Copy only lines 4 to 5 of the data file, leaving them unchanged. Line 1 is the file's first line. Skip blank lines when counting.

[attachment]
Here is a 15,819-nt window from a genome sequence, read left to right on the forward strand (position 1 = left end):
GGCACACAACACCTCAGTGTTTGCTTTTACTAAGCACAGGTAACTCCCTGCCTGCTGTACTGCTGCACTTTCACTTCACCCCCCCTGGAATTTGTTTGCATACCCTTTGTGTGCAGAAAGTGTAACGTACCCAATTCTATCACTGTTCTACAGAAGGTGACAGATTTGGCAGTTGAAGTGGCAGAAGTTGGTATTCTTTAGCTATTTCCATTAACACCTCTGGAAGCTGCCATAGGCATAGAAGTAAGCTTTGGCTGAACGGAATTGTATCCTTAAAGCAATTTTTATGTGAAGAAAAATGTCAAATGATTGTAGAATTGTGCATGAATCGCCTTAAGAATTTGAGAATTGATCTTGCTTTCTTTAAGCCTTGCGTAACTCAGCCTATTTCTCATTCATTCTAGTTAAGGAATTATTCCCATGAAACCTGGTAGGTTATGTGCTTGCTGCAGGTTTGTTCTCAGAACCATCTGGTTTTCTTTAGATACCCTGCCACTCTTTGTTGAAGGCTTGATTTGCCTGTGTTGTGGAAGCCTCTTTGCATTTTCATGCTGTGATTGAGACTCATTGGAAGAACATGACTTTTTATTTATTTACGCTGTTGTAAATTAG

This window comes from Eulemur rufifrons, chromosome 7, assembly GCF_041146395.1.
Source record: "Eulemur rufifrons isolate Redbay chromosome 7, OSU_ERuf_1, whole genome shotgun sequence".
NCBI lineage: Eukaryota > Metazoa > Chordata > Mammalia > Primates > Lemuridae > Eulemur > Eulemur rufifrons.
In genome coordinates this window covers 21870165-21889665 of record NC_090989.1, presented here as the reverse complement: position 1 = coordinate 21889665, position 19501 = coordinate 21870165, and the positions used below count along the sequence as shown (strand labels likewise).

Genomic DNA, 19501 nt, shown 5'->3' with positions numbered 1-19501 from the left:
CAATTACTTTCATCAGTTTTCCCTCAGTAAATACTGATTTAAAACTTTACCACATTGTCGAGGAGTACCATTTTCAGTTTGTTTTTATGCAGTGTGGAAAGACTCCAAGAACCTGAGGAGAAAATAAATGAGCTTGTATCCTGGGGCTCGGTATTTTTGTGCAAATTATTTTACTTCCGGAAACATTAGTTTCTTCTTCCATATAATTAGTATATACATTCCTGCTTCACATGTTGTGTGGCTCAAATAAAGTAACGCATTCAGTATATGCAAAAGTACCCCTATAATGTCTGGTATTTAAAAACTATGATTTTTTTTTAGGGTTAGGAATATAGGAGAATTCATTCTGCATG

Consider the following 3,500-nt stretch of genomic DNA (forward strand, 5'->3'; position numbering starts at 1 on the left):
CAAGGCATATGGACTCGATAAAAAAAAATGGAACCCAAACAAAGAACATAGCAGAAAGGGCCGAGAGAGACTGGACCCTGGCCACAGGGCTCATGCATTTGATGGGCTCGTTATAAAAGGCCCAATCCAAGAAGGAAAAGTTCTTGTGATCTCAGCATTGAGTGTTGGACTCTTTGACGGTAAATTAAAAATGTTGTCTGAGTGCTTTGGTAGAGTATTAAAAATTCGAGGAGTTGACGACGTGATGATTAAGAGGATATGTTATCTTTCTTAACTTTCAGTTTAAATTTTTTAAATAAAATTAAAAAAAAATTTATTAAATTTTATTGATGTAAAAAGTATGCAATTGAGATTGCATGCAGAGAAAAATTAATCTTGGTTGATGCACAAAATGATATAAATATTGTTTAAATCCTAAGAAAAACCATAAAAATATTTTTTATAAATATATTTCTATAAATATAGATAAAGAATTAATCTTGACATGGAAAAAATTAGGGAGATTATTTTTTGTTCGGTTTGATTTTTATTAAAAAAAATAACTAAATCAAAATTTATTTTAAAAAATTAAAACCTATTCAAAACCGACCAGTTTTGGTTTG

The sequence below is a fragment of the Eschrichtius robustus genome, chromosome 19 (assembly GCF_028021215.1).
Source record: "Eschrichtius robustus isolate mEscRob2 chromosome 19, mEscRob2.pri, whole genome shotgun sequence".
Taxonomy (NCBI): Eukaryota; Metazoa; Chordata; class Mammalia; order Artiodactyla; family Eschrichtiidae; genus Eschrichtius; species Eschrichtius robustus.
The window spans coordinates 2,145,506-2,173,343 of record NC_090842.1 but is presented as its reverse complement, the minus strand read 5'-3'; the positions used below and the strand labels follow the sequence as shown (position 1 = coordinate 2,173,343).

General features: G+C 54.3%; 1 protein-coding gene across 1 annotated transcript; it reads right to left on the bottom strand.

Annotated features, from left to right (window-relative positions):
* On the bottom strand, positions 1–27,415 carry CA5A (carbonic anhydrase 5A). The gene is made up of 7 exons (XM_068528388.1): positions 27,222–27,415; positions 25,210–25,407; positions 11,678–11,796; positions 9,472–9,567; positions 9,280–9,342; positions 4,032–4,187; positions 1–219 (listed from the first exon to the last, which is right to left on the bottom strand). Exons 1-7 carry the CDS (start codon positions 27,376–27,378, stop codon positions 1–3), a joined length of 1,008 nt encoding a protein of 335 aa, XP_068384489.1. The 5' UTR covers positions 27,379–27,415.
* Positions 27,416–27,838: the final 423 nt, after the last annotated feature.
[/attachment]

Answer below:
Source record: "Eulemur rufifrons isolate Redbay chromosome 7, OSU_ERuf_1, whole genome shotgun sequence".
NCBI lineage: Eukaryota > Metazoa > Chordata > Mammalia > Primates > Lemuridae > Eulemur > Eulemur rufifrons.